On Christmas Day at my mother’s house we have tourtiere. On Christmas morning at my husband’s grandmother’s home they dined on toast slathered in creton.
On the rare occasion that my grandmother indulged in a beer, she did so with her legs crossed, a glass in one hand and a salt shaker in the other.
She claimed it took some of the “fizz” out. Others have told me it stemmed from her French Canadian roots. I’m not sure if any of that’s true.
A good Catholic girl growing up and speaking French, she would go through her entire life reminding others that she was born on the Epiphany.
Thanks be to God that she wisely decided not to seek election as the governor of Maine.
The Democrats surely would have had it in for her.
I’m assuming neither I nor my husband would be considered good options, either. I’m not Catholic, but I do enjoy tourtiere and, heck, I inhaled years ago and have long since admitted it, so as Kramer would say on “Seinfeld” with a swift slap to the countertop, “I’M OUT!”
OK, I’m done and I apologize, but those first paragraphs were no sillier than this week’s rumpus about Republican gubernatorial candidate Paul LePage’s apparently false allegation that the Democrats felt him unfit to be governor because he was Catholic and Franco-American.
There seems to be no record of that anywhere. No evidence at all, actually, of such a horrifyingly racist remark, but it’s what LePage told reporters as he bumped along the railroad tracks during a tour of the midcoast region of Maine.
Now LePage is in a pot of hot water, and rather than simply apologizing for “misspeaking,” he hurdles farther on down the tracks with the great idea that the best way to save his campaign is to stop talking to the press. He’ll respond only to written questions from the media, he said.
Now, I would never pretend to be a political strategist, but I’m thinking that’s probably not such a good plan for someone running for governor.
But who knows? Maybe the strategy will work. LePage supporters or those on the fence may find it easier to blame this whole fiasco on the press. Trust me, we are very good and well-seasoned scapegoats and our skins are thick.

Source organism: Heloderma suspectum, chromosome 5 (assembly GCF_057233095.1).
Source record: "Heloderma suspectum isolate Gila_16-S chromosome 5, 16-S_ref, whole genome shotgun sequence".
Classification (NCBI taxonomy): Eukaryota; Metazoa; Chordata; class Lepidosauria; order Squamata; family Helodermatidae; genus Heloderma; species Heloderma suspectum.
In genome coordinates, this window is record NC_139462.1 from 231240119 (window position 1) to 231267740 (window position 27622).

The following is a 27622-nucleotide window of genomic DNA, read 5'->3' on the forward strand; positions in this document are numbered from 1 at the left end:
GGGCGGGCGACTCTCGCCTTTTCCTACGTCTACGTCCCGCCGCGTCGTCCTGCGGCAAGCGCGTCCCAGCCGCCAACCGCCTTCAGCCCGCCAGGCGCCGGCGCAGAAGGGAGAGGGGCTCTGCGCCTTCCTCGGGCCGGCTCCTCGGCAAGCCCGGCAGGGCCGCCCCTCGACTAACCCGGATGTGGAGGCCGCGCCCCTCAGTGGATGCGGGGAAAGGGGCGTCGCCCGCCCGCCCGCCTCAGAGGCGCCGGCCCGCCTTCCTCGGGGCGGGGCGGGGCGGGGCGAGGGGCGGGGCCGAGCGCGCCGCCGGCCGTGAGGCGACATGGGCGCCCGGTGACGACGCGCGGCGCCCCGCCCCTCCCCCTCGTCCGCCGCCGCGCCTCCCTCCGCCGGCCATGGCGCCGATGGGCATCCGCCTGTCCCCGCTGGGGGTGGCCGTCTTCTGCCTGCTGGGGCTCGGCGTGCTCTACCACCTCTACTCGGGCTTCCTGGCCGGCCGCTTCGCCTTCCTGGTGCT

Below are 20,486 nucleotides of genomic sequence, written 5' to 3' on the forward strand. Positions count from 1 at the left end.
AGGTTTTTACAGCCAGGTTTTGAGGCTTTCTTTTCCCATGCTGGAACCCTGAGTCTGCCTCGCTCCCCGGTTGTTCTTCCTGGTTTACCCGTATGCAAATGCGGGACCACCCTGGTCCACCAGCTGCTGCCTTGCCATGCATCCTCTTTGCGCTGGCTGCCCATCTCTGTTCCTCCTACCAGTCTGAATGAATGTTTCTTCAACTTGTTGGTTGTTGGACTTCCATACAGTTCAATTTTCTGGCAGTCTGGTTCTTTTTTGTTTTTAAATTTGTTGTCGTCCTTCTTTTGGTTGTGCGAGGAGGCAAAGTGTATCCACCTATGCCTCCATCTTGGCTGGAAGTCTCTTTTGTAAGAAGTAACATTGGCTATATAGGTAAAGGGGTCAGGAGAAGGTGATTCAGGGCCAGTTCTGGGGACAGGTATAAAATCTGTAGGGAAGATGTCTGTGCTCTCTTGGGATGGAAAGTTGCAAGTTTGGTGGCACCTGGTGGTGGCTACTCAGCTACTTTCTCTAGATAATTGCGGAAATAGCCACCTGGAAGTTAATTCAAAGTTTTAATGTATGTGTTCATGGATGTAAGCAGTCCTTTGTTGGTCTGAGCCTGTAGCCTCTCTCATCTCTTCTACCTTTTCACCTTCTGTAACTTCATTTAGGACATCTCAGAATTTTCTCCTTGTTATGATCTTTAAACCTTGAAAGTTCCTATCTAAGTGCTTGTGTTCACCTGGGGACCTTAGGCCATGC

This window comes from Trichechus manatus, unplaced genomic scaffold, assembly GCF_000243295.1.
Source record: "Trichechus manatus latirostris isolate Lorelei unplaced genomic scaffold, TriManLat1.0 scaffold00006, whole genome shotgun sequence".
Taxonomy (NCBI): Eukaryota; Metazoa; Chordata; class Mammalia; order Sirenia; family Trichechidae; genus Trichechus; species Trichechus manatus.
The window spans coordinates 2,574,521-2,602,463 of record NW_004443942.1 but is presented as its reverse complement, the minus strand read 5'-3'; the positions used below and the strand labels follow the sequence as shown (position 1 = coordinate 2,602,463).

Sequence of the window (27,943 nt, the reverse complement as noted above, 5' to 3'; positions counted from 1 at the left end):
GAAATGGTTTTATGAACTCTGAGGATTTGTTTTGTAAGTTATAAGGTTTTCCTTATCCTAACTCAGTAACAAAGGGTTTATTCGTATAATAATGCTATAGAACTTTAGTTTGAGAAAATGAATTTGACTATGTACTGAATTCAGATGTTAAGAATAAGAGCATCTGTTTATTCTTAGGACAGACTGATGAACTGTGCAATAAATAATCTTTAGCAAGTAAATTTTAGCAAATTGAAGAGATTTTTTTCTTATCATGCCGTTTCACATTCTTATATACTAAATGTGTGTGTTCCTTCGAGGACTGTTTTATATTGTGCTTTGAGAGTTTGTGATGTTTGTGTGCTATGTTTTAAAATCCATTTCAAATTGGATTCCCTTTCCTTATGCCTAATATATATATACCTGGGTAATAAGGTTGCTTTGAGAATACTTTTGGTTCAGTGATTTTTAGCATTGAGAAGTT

LePage stunned many when he so handily won the Republican primary in June. Now, many say it is his race to lose in November.
Right now it appears he may be up to the task.
Shortly after the primary I wrote about LePage in this column. Not so much about his politics or his agenda, but about his very large personality and the fun that he would most certainly bring to the campaign trail for reporters.
I tend to like folks who speak their minds. I tend to like people with big personalities. People who take risks and have what some may call a questionable sense of humor.
But those same likable folks, while fun in a pub, can be perilous on the campaign trail.
When LePage recently made a joke about the age of Democratic gubernatorial candidate Libby Mitchell, he apologized. Guess what. People moved on.
He didn’t seem willing to admit this latest mistake and instead became defensive and boorish, and because of that we are all still talking about it.
I’m thinking LePage might need a good handler, someone to, shall we say, take some of the fizz out on occasion. And perhaps come up with a code word for those times when his big personality threatens to burst out of his mouth before he has a chance to think.
Tourtiere is kind of a fun word. It’s a perfectly charming and tasty part of the culture.
I think it could work. Who knows? The next time you’re on a train in Maine and a frenzied 20-something overworked and underpaid campaign worker dashes by you with his hand in their air screaming,“Tourtiere! Tourtiere!” — it just might mean that Paul LePage is aboard and that you should watch the papers in the morning.
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